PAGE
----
In response to escalating protests triggered by high prices and economic concerns in Nigeria, the Federal Government (FG) has emphatically stated that there is no food shortage in the country. The assertion came following a closed-door meeting held at the Presidential Villa, Abuja, where key officials, including Chief of Staff Femi Gbajabiamila and National Security Adviser Mallam Nuhu Ribadu, deliberated on addressing the issues of food security and the ongoing protests.
The meeting, which lasted approximately three hours, involved discussions with the governor of the Central Bank of Nigeria, Yemi Cardoso, and several ministers, including those responsible for Education, Finance, Budget and National Planning, and Agriculture. The backdrop of the meeting was the disagreement between the ruling All Progressives Congress (APC) and opposition parties regarding protests in Niger and Kano states.
The APC accused the opposition of orchestrating protests against President Bola Tinubu, alleging that they were attempts to undermine the government. On the contrary, the Peoples Democratic Party (PDP), Labour Party (LP), and Coalition of United Political Parties (CUPP) argued that the APC was responsible for the economic challenges and criticized the government’s handling of the protests.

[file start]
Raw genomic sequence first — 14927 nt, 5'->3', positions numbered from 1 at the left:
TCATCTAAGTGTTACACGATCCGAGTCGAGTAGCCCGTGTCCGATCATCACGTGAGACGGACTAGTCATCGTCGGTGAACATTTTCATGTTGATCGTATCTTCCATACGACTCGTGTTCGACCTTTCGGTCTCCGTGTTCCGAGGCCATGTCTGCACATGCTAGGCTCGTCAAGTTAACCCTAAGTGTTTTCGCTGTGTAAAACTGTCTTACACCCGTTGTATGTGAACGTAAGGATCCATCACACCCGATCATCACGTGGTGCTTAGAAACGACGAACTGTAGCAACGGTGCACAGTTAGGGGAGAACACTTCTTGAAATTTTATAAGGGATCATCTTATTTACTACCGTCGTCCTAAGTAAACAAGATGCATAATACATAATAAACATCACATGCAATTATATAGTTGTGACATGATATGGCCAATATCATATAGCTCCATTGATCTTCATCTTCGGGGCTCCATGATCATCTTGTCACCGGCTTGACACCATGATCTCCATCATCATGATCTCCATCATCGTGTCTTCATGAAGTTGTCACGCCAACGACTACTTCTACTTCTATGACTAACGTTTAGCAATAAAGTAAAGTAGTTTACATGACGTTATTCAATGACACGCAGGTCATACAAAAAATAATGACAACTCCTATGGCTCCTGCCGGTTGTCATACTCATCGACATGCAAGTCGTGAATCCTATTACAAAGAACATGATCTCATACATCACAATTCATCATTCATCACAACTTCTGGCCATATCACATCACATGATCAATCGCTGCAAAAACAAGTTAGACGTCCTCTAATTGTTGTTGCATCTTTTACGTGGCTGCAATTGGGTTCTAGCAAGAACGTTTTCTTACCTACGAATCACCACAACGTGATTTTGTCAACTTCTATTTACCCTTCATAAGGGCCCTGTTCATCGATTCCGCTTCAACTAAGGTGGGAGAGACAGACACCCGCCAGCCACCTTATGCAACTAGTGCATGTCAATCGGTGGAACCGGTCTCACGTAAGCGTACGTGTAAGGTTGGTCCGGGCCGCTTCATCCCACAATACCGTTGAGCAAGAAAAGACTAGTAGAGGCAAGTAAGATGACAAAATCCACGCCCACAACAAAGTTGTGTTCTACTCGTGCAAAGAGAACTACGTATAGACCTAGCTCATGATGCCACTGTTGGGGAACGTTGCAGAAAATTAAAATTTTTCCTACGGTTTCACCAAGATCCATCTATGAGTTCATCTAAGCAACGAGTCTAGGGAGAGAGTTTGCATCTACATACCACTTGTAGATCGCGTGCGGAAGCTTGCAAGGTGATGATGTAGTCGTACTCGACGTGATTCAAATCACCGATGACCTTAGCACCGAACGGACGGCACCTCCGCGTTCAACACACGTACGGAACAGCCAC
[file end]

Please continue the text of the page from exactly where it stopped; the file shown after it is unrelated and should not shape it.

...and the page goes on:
Addressing reporters after the meeting, Minister of Information and National Orientation, Mohammed Idris, conveyed President Tinubu’s concern over the situation and assured that the government was taking action to alleviate the difficulties faced by Nigerians. He emphasized that there is sufficient food in the country and pointed out that the government plans to release stored reserves to ensure food availability.
As the nation grapples with the intersection of economic reforms, rising prices, and public dissent, the FG aims to implement measures to mitigate the impact on citizens. The government’s commitment to addressing the concerns raised by protesters underscores the complexity of balancing economic policies and public welfare.
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